On the downside, we do have three open adult ewes.  Ewe lambs get a pass on not breeding their first year, but 1616, Beth and Eilis all scanned empty, much to my disappointment.  Sadly, we are reasonably sure that Eilis is dying, so we are preparing to euthanize her soon.  Two vets, endless exams and many treatments have all yielded no improvement in her condition.  Dr. Emily and her former owner agree that cancer is not unlikely.  I am so, so heartbroken that after all of the TLC we provided to Eilis, we have no offspring from her or from her sister, Beth.  Beth has been fat and healthy the whole time, but just won’t settle a pregnancy.  We are blood-testing her for a final chance that maybe her pregnancy could have been missed, but I am not holding my breath.

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UnGlamorous

This is the unglamorous time of year.  The two big Sheep and Wool festivals we do are over, and it’s time to get back to routine farmwork,

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All but the most stubborn leaves have blown off the trees and hit the ground.  Frost has ceased the growth of the grass, so all grazing now is merely a victory-lap of somewhat palatable but less-nutritious grass.  Even breeding season has abated – the rams have settled most of the ewes for March lambs, as best I can tell.  Unlike goats, rams woo ewes quietly and subtly.  They grumble gently and nudge ewes while sniffing to determine who might be in heat.

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One major job awaiting me was the ram barn.  We clean the bedded manure pack out of the main barn with a tractor, but because the rams live in a converted horse stall, removing their bedding is a hand-shoveling job.  If we bedded them with shavings, shoveling would be easy, but we mostly bed them with waste hay.   Waste hay plus manure creates a substance that I term “Crap-thatch”.  Crapthatch is challenging to shovel because the long strands of hay do not want to disengage, while the moisture in the pack makes every scoop you can move very heavy.

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Keep on scoopin’!

It took three long days to complete the shoveling job.  We added most of the manure to the manure pile, but we brought one down to the village of Albany to share with some folks who let us rent their land for hay.  Matt deposited the scoop of poop straight on their garden for use next year.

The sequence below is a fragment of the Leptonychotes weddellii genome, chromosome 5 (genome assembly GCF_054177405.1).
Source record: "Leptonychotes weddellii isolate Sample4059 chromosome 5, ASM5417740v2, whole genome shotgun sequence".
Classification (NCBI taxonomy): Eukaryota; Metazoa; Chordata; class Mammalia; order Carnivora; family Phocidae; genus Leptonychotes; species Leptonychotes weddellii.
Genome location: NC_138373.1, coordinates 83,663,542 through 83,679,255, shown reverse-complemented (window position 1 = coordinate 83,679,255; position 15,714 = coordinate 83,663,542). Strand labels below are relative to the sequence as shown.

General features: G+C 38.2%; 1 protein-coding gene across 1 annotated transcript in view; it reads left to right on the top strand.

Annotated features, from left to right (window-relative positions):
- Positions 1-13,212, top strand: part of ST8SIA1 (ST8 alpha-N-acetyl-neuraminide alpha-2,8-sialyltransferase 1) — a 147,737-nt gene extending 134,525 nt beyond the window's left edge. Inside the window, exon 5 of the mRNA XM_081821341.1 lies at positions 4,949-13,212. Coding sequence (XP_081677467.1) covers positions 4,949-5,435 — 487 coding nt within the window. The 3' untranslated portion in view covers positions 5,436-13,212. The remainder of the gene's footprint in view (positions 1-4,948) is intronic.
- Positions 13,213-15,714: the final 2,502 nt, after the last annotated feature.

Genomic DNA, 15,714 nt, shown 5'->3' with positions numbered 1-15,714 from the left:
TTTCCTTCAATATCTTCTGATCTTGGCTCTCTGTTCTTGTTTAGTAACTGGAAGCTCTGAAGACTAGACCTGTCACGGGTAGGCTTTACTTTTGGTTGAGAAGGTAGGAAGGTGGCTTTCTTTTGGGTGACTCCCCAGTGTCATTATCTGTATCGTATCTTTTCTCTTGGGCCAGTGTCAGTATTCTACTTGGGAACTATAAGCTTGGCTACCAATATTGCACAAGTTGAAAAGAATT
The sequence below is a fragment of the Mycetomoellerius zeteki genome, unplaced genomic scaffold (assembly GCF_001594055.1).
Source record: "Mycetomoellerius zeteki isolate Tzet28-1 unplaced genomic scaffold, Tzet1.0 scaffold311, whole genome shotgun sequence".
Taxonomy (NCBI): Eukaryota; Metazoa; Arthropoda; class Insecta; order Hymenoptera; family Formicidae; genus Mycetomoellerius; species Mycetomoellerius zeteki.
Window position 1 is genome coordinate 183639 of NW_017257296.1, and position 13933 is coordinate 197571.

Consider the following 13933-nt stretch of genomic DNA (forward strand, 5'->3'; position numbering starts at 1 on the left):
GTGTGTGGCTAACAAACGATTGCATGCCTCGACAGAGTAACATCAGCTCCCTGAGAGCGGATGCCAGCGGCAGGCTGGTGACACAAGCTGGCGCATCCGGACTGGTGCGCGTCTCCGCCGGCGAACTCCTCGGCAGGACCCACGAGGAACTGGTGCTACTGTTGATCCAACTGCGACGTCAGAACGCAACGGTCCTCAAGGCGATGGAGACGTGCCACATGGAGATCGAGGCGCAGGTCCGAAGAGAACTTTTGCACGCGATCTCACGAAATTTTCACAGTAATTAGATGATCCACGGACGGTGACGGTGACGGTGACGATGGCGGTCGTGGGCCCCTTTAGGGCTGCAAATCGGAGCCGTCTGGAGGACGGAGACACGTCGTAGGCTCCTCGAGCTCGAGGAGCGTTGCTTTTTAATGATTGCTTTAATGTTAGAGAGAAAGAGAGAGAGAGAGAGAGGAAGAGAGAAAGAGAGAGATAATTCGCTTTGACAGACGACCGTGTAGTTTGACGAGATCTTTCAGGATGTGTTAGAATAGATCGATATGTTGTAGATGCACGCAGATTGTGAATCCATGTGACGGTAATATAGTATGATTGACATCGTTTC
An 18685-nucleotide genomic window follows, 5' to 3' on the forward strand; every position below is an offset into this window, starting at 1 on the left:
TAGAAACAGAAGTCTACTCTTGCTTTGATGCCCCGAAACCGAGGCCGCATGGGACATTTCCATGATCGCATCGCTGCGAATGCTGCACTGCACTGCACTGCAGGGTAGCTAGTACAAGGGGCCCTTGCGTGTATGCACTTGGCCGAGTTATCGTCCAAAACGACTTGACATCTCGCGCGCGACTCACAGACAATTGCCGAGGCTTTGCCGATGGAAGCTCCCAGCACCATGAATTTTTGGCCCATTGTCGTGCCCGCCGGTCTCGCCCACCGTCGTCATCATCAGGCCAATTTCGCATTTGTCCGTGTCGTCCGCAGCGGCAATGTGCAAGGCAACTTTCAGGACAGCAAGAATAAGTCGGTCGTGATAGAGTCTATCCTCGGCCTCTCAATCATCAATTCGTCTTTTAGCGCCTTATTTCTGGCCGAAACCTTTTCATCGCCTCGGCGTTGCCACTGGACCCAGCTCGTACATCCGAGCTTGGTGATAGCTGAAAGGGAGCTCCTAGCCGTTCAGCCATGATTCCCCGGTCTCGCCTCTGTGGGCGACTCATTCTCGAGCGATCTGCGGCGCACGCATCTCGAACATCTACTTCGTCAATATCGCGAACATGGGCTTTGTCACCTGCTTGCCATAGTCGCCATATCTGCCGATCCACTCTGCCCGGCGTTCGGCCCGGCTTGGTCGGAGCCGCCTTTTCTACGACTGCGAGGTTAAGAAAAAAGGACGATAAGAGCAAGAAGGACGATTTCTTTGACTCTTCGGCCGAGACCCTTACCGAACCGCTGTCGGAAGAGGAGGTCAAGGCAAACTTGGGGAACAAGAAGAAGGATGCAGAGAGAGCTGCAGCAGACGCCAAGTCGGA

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At least we have a nice stack of hay bales to see us through until spring.  It’s hard not to get anxious about my hay math – it’s expensive to be 20 bales short in April!  That said, I think we are in the clear.

 

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Cloverworks Farm in the Media

If you’ve ever ridden in the car with me, you probably know that I’m a bit of a public radio buff.  I am a huge fan of VPR, and particularly of Brave Little State, which is a podcast about questions about quirky Vermont topics.   Recently, a question I asked was featured on the program!

My question is answered on Brave Little State

Matt and I spent a lot of time driving all around the northeastern part of Vermont on our search for a suitable farm to buy.  We noticed Star Pudding Farm Road in Marshfield more than once, so I wanted to ask about it.  Turns out that the answer brought a tear to my eye because sometimes it feels like my farming efforts are rewarded with dining on wind pudding.

Our other major media effort is a new children’s book about lambs growing up on our farm.  April and May: Two Lambs at Cloverworks Farm tells the charming story of two lamb sisters who explore their surroundings, with educational commentary for adults to enjoy.  The book is appropriate for pre-readers and early readers.  Buy a copy through the link above, or come see us at the Craftsbury Farmer’s Market on Saturdays!